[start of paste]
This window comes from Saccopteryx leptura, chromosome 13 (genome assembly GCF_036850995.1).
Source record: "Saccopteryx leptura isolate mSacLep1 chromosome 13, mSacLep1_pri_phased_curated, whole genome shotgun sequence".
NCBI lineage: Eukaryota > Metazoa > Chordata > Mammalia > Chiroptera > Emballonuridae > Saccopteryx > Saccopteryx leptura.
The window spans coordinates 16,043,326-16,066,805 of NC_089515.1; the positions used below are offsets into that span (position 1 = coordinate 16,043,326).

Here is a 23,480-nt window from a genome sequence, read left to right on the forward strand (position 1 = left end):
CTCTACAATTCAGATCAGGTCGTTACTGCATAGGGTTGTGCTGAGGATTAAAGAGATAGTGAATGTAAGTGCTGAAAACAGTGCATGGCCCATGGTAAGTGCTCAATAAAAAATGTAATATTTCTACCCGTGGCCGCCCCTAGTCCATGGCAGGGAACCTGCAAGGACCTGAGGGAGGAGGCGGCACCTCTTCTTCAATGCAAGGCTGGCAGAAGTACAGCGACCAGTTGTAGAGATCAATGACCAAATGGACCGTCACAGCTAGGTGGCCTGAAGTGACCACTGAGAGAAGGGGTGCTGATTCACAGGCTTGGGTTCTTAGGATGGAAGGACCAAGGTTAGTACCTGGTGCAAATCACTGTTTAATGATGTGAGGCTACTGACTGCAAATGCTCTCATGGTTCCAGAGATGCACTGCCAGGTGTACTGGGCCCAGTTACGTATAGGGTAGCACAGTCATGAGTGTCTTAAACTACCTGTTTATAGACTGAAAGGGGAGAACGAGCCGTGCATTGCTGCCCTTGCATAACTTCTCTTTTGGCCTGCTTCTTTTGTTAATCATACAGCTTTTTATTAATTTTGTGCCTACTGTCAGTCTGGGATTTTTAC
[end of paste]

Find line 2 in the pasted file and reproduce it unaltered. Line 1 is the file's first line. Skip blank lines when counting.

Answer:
Source record: "Saccopteryx leptura isolate mSacLep1 chromosome 13, mSacLep1_pri_phased_curated, whole genome shotgun sequence".